What most marred the performance was an absolutely atrocious sound mix. It’s not that the band wasn’t loud – they surely were. But there was no distinction between the various elements, no nuance. It was pure rock and roll cacophony: one amorphous aural mush from which you could occasionally pick out Eddie’s signature riffs. The only other show I’ve seen at Pittsburgh’s fairly new Consol Energy Center was Lady Gaga’s Monsters’ Ball tour a few years ago. And while I had my gripes about that show, I don’t recall sound quality being one of them. Indeed, as the new Center was readying its public opening, one of the features touted in the press was the state of the art sound system (McCartney was the first show at the new center, after famously snubbing Pittsburgh for decades due to the Civic Arena’s subpar system and acoustics). So I doubt that this was a technical matter. Nevertheless, horrible sound can ruin a great performance; it can be absolutely devastating to a performance of questionable quality.
One of my regrets in not seeing Van Halen on the 2007-8 tour is that at the time, they weren’t promoting a new album. While A Different Kind of Truth competently recaptures the spirit of the band’s golden era, let’s face it – nobody bought a ticket for this tour just a-itchin’ to hear the boys play “Tattoo.” Granted, it’s inevitable that somewhere in the set, Dave was going to proudly proclaim, “This is one from our brand new record!” But four cuts from Truth seemed a little much.
That said, the setlist overall included a veritable hits package with a few deeper cuts thrown in for good measure (“Romeo Delight,” “Somebody Get Me a Doctor,” “Girl Gone Bad”). With all of Dave’s flubs, perhaps it isn’t too surprising that the show’s high point was Eddie’s moment in the spotlight with a medley of “Eruption” and “Cathedral.” Eddie still has his chops, that much is certain. It was the one moment of the show where the 12-year old version of me was a bit in awe.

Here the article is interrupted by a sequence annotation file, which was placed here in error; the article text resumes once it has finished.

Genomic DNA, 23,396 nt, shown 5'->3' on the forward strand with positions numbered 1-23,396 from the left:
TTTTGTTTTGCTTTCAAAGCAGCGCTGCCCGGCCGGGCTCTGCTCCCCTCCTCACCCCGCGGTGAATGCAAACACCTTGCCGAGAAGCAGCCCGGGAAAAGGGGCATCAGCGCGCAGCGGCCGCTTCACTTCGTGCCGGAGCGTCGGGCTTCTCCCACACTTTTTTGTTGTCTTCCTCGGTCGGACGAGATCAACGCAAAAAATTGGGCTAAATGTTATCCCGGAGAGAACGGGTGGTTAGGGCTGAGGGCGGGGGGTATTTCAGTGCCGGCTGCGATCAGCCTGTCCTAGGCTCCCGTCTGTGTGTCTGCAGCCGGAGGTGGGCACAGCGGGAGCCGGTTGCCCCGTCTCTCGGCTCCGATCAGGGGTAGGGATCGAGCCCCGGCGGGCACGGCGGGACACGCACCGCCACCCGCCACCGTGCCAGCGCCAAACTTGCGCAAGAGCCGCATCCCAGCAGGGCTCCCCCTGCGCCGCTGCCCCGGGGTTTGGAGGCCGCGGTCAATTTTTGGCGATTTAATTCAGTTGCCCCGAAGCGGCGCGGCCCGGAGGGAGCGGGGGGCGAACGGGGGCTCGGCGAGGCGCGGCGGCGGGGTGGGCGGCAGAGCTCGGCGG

But mostly, the 30-year old version of me was a little sad. As I sat there listening to all of the classics, I began thinking about Van Halen’s stature in the hard rock world. Even when I was discovering their music in the early 1990s, there was a sense of legend and historical significance surrounding the band. I reminisced getting Van Halen I from the BMG Music Club, and listening to that album over and over and over again. There was always a hope that the band would reunite with Roth, especially among those of us who were not of concert going age in the band’s initial run. When I was devouring metal and rock magazines like Metal Edge and Hit Parader, a VH reunion with Roth was always one of those mythological events that we never thought would come to pass (see also: Kiss reunion with makeup). This reunion was the kind of thing that rock-obsessed teenagers like me fantasized about. On Friday night, I sat there thinking about how I’d always envisioned that fantasy playing out, and how far it was from the reality that I was experiencing. In some ways, I wish I still had only that fantasy to go off of.
I’ve heard very positive reviews of the tour from other folks. Perhaps the band just had an off night. Though it seems a stretch to have an off night on only the tenth stop of the tour, I just hope that others catching Van Halen this year are treated to a stronger performance than they gave to Pittsburgh.